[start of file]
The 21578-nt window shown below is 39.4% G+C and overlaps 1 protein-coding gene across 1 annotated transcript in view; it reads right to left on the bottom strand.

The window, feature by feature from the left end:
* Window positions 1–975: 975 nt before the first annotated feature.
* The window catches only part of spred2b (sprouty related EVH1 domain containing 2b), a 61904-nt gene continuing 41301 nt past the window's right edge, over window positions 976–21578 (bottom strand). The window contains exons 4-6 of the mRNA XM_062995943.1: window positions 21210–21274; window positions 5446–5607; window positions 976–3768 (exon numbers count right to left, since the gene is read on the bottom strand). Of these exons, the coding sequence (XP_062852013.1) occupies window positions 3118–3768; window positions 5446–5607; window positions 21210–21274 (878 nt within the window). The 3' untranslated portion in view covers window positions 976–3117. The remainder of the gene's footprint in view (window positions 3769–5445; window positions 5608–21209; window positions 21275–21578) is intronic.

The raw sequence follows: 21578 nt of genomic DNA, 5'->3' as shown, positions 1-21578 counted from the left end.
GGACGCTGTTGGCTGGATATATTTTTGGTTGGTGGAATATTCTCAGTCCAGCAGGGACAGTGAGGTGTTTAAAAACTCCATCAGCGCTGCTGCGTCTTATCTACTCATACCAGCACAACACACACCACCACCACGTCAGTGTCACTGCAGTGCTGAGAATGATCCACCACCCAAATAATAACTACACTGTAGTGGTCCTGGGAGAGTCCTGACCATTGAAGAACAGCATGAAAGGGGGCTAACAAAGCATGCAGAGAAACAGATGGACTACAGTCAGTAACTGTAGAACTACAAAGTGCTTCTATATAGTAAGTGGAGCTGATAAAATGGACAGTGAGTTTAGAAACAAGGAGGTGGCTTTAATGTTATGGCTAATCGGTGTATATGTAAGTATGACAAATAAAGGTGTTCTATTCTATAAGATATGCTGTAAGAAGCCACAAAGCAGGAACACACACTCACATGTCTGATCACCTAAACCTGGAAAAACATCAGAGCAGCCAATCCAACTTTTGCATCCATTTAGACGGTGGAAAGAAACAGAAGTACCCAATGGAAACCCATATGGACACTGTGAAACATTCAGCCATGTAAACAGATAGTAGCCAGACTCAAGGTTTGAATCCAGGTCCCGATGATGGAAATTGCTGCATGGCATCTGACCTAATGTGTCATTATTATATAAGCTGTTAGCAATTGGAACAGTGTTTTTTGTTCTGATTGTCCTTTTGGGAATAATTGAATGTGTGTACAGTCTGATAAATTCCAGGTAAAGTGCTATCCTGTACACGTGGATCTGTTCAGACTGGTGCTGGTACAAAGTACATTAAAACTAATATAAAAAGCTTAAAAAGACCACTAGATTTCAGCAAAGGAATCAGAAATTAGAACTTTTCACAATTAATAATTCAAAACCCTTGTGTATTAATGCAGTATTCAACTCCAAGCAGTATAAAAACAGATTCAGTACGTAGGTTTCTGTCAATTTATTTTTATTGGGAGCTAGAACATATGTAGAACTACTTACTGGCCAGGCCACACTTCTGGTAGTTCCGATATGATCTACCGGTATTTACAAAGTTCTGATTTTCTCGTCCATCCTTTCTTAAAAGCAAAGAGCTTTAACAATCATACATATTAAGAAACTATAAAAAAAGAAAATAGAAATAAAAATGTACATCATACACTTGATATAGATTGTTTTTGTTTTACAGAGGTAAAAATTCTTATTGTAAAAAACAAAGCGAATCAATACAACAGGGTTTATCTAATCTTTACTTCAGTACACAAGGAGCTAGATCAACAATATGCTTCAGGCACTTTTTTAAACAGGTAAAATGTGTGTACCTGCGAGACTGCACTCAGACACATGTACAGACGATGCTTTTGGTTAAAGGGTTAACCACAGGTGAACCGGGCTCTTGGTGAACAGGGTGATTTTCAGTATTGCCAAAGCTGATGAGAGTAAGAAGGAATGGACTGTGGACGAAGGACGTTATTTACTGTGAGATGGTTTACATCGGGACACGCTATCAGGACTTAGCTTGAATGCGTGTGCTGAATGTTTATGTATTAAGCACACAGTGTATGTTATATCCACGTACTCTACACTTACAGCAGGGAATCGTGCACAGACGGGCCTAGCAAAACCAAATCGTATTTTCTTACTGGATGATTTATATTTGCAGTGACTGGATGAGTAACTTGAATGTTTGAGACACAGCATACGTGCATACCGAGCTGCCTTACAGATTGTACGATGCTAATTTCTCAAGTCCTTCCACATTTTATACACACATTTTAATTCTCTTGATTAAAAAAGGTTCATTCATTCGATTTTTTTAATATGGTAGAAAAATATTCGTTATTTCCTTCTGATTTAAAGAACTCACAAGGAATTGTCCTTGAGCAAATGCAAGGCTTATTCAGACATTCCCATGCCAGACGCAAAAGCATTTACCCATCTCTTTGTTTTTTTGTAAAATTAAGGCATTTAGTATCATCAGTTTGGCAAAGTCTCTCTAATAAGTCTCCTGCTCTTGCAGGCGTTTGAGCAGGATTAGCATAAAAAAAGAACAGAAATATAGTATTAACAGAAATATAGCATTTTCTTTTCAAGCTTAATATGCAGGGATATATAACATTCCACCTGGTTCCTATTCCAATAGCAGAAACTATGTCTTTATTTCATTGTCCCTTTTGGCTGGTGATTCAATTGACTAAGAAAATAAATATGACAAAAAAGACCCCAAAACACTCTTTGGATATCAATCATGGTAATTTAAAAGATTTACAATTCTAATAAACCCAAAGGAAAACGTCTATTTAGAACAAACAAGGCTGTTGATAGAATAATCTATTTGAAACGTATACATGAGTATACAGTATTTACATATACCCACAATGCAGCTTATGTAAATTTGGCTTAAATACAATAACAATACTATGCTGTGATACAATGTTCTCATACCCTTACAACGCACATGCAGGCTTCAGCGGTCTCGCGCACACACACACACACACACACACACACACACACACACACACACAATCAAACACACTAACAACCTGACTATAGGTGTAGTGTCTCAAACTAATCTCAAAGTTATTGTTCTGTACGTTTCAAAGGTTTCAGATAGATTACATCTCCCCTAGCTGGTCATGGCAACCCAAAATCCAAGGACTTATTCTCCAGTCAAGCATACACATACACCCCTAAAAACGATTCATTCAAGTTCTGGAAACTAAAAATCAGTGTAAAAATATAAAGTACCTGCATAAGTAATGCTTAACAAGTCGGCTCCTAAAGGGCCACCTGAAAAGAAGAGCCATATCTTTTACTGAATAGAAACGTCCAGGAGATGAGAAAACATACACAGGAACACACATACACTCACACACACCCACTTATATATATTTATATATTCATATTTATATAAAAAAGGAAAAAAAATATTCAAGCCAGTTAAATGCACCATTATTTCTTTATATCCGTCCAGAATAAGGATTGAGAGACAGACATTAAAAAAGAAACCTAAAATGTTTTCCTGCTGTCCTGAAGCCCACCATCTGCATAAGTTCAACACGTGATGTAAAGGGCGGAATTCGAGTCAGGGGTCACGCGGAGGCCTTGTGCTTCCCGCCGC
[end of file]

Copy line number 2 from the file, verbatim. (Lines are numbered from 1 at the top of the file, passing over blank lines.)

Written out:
The window, feature by feature from the left end: